Dear Celularity Stockholder,
I am pleased to share with you some thoughts about Celularity’s work in osteoarthritis (OA), an important disease in which we are conducting preclinical work with our placental-derived extracellular matrix (ECM) and placental exosome (pEXO) product candidates, which combined are the basis of 16 Celularity patent families.
OA is the most common joint disease. It is characterized by cartilage loss, subchondral bone changes, synovial inflammation, and meniscus degeneration, all of which can cause disability and reduce quality of life. In 2018, OA affected over 32.5 million adults in the United States according to the Centers for Disease Control and ranked fifth worldwide among all forms of disability. Globally, the number of OA cases more than doubled from 1990 to 2019 according to the 2019 Global Burden of Disease Study.
Celularity is focused initially on osteoarthritis of the knee joint (KOA), a disease characterized by progressive loss of articular cartilage, osteophytes, subchondral cysts, joint space narrowing, and intermittent inflammation of the joint tissues. We are approaching KOA on two parallel tracks, one involving our placental ECM product candidate and the other involving our pEXO product candidate. An extracellular matrix is the three-dimensional, non-cellular component present within tissues and organs that provides essential physical scaffolding for the organ’s cellular constituents as well as initiating crucial biochemical and biomechanical cues. Exosomes are extracellular vesicles generated by cells that carry nucleic acids, proteins, lipids, and metabolites, mediating near and long-distance intercellular communication. We derive our placental ECM and pEXO product candidates from postpartum human placentas that are the product of a healthy full-term birth.
Why did we select KOA as our initial focus in OA? The answer is the large, growing unmet medical need globally for an effective KOA treatment. KOA accounts for 80% of the total OA burden worldwide according to the World Health Organization. A 2017 study published in Proceedings of the National Academy of Sciences found KOA’s prevalence has doubled since the mid-20th century such that individuals today have a 45% lifetime risk of developing symptomatic KOA. According to Data Bridge Market Research, the global KOA therapeutics market is valued today at $5.9 billion and expected to grow at a 9.30% CAGR reaching $12.02 billion by 2029.
The pattern is consistent across countries and regions. In the United States, the Arthritis Foundation estimates that approximately 14 million individuals have symptomatic KOA, the prevalence of which increases with each decade of life. A 2022 study found OA prevalence in the Middle East and North Africa (MENA) increased 9.3% from 1990 to 2019, with Saudi Arabia having the region’s highest age-standardized incident rate. And a 2019 study in Malaysia estimated the prevalence of knee OA symptoms to be 30.8% among persons 55 years of age and older.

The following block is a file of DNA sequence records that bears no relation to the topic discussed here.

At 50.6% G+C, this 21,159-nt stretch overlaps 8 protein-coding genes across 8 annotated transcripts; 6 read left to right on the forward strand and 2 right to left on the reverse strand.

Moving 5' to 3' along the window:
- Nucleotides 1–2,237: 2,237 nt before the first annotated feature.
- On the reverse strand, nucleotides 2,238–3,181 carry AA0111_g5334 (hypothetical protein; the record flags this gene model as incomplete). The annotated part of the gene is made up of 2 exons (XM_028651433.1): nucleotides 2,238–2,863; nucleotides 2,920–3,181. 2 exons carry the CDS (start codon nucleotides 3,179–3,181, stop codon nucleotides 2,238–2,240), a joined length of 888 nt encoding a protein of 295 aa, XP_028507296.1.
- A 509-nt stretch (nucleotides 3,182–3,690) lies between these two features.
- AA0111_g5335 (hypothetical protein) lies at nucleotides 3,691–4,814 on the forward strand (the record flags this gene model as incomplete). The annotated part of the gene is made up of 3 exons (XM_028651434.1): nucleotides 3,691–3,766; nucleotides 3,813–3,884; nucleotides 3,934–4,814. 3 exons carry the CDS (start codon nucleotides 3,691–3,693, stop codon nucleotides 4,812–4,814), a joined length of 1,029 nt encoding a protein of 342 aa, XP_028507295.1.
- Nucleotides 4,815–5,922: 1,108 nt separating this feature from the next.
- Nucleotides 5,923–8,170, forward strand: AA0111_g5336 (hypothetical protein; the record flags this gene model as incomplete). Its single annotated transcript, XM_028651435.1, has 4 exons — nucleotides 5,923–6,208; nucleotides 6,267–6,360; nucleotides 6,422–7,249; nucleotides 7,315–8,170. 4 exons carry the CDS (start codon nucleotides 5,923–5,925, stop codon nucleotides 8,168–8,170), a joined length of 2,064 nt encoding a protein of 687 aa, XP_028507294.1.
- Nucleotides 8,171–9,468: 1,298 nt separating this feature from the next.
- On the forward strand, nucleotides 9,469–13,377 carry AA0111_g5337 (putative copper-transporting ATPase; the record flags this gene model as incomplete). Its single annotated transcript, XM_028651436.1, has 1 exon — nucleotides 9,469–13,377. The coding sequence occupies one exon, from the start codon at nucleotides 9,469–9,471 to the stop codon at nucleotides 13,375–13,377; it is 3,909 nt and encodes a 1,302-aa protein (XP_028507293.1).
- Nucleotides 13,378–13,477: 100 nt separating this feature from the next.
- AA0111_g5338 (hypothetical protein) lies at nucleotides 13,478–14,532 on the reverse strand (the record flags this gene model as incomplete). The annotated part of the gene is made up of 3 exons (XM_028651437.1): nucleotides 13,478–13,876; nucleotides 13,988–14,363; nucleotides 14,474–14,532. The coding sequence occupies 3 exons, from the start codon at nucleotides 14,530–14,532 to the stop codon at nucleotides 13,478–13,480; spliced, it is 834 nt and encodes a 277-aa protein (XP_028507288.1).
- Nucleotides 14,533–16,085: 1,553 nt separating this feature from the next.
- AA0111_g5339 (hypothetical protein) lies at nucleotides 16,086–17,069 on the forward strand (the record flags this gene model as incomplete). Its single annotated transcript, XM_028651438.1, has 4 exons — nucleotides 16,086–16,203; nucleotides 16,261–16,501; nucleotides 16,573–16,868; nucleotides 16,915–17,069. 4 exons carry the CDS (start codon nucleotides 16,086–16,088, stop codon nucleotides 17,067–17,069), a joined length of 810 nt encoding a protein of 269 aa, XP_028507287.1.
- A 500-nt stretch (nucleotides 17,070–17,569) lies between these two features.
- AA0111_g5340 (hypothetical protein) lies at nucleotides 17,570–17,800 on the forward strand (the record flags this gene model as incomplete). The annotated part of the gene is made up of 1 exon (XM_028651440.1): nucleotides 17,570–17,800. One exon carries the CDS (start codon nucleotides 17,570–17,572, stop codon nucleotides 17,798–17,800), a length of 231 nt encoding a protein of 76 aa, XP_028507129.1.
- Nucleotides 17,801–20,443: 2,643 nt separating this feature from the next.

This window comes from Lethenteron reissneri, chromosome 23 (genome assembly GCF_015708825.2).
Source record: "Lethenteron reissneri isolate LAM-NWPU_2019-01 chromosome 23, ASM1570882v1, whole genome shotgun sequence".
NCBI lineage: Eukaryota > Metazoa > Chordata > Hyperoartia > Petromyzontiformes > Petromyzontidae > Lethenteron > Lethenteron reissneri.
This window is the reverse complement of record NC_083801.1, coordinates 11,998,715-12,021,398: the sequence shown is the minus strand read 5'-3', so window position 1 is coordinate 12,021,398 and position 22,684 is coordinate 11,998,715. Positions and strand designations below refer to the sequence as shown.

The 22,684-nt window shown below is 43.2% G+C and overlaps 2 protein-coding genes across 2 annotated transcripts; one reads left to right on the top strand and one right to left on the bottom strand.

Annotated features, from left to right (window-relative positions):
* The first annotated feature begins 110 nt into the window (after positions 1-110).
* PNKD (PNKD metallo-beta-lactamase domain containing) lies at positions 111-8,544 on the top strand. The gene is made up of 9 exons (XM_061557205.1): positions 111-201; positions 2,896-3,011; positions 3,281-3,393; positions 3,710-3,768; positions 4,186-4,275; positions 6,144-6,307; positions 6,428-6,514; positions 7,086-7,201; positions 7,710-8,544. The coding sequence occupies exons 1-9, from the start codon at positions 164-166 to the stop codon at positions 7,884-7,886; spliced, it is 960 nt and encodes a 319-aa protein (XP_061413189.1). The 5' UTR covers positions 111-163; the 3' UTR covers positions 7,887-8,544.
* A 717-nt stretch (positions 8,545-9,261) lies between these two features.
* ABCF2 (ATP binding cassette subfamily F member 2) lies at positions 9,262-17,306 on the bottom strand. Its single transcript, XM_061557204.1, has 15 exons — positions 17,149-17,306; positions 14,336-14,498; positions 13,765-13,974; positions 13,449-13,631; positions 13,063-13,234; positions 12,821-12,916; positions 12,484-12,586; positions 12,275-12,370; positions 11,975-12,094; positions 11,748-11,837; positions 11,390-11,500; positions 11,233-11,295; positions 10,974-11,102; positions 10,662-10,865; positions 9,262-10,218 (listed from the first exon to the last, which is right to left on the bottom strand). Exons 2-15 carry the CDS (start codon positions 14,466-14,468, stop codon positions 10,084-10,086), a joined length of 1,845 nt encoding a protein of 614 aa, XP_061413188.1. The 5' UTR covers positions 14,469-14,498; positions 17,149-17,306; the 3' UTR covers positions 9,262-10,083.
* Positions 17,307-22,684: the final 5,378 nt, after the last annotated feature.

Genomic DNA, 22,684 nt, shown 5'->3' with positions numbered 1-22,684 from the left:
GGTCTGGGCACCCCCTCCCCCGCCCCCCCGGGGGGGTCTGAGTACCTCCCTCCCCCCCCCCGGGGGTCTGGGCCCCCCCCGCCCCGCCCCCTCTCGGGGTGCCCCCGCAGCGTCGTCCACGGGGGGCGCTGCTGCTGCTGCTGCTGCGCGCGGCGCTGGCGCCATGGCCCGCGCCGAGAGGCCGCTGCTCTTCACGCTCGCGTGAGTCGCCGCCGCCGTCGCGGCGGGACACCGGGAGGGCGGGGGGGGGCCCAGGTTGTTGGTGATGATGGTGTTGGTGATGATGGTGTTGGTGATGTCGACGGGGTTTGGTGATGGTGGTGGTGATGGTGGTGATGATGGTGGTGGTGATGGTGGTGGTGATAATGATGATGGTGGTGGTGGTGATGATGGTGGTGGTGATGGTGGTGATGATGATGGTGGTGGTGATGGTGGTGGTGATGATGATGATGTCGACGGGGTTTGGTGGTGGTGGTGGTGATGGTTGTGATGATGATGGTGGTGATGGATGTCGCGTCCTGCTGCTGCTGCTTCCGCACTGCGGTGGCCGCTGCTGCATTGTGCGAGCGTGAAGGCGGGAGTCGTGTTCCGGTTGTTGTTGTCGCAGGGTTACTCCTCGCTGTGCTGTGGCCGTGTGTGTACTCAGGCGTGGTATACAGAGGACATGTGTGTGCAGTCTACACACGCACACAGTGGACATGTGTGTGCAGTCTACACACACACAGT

In a preclinical in vivo study of our placental ECM product candidate in a joint destructive, acid-derived OA model performed in rats, Celularity scientists observed a 31-40% improvement of chondrogenic properties in a synovial analysis and histopathology performed at Day 60. In plain English, what our scientists saw was the formation of new cartilage in the damaged joint after the injection of our placental ECM product candidate. We are not aware of any other published findings involving the use of a placental tissue-based injectable product that showed evidence of chondrogenesis, or the process by which cartilage is formed. In the same animal study, Celularity scientists observed a reduction in the number of pro-inflammatory cytokines at Day 60, specifically Monocyte Chemoattractant Protein-1 (MCP-1), which is one of the key chemokines that regulate migration and infiltration of monocytes/macrophages. We plan to complete additional preclinical work on our ECM product candidate over the next several months, as part of deciding whether to file an investigational new drug (IND) application, perhaps in 2023.
Celularity also is conducting preclinical work in KOA using our pEXO product candidate. In an animal model like the one previously described, Celularity scientists observed a scientifically measurable reduction in pain after injecting our pEXO product into the arthritic knee of rats, along with a scientifically measurable reduction in pro-inflammatory cytokines in the synovial fluid and a scientifically measurable improvement in chondrogenesis to the affected knee at Day 60.
Celularity’s preclinical work in KOA illustrates how we use the postpartum human placenta as a regenerative biotherapeutics platform from which we source a range of cells, cell therapy candidates and biomaterials. We believe that by delivering specific types of cells, cell therapy candidates, and/or biomaterials to diseased tissues or organs, it may be possible to restore tissue and organ structure and function and to address the underlying causes of diseases, not just manage disease symptoms. Today, Celularity has four commercial-stage placental-derived biomaterial products in the United States, as well as clinical and preclinical programs in which we are assessing our placental-derived cellular therapies as possible treatments for cancer, musculoskeletal degenerative diseases, and inflammatory and infectious diseases.
As 2022 draws to a close, let me express my gratitude to our stockholders for your support and encouragement over this year. I appreciate the opportunity to tell you about our exciting work in osteoarthritis and look forward to the opportunity to report again in the coming months.
Robert J. Hariri, M.D., Ph.D.
Chairman, CEO and Founder